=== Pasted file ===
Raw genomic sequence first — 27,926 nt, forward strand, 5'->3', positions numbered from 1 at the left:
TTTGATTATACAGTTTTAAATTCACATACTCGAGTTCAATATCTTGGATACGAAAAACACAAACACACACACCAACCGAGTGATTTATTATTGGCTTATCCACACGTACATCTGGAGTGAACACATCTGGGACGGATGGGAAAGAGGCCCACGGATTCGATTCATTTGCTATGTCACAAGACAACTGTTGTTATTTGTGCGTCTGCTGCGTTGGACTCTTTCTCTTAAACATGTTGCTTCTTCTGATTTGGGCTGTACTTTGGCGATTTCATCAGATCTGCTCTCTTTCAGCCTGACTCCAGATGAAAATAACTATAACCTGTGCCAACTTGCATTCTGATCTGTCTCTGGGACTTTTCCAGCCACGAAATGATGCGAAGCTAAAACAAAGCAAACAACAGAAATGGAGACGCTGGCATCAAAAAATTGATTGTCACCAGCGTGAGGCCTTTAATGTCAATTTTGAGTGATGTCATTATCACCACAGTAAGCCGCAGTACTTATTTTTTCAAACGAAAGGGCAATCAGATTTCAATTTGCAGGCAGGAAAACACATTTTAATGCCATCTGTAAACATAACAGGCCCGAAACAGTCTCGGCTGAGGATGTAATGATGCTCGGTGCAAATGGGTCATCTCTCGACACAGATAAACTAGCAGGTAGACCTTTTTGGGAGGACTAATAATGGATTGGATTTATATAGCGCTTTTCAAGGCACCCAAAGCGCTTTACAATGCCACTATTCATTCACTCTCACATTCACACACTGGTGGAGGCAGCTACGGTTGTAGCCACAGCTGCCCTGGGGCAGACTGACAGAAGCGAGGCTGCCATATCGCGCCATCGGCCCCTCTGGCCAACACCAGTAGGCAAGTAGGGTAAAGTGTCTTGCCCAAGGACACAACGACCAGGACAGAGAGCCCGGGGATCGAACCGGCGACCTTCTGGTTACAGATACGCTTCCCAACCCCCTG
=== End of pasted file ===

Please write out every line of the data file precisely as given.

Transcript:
Raw genomic sequence first — 27,926 nt, forward strand, 5'->3', positions numbered from 1 at the left:
TTTGATTATACAGTTTTAAATTCACATACTCGAGTTCAATATCTTGGATACGAAAAACACAAACACACACACCAACCGAGTGATTTATTATTGGCTTATCCACACGTACATCTGGAGTGAACACATCTGGGACGGATGGGAAAGAGGCCCACGGATTCGATTCATTTGCTATGTCACAAGACAACTGTTGTTATTTGTGCGTCTGCTGCGTTGGACTCTTTCTCTTAAACATGTTGCTTCTTCTGATTTGGGCTGTACTTTGGCGATTTCATCAGATCTGCTCTCTTTCAGCCTGACTCCAGATGAAAATAACTATAACCTGTGCCAACTTGCATTCTGATCTGTCTCTGGGACTTTTCCAGCCACGAAATGATGCGAAGCTAAAACAAAGCAAACAACAGAAATGGAGACGCTGGCATCAAAAAATTGATTGTCACCAGCGTGAGGCCTTTAATGTCAATTTTGAGTGATGTCATTATCACCACAGTAAGCCGCAGTACTTATTTTTTCAAACGAAAGGGCAATCAGATTTCAATTTGCAGGCAGGAAAACACATTTTAATGCCATCTGTAAACATAACAGGCCCGAAACAGTCTCGGCTGAGGATGTAATGATGCTCGGTGCAAATGGGTCATCTCTCGACACAGATAAACTAGCAGGTAGACCTTTTTGGGAGGACTAATAATGGATTGGATTTATATAGCGCTTTTCAAGGCACCCAAAGCGCTTTACAATGCCACTATTCATTCACTCTCACATTCACACACTGGTGGAGGCAGCTACGGTTGTAGCCACAGCTGCCCTGGGGCAGACTGACAGAAGCGAGGCTGCCATATCGCGCCATCGGCCCCTCTGGCCAACACCAGTAGGCAAGTAGGGTAAAGTGTCTTGCCCAAGGACACAACGACCAGGACAGAGAGCCCGGGGATCGAACCGGCGACCTTCTGGTTACAGATACGCTTCCCAACCCCCTG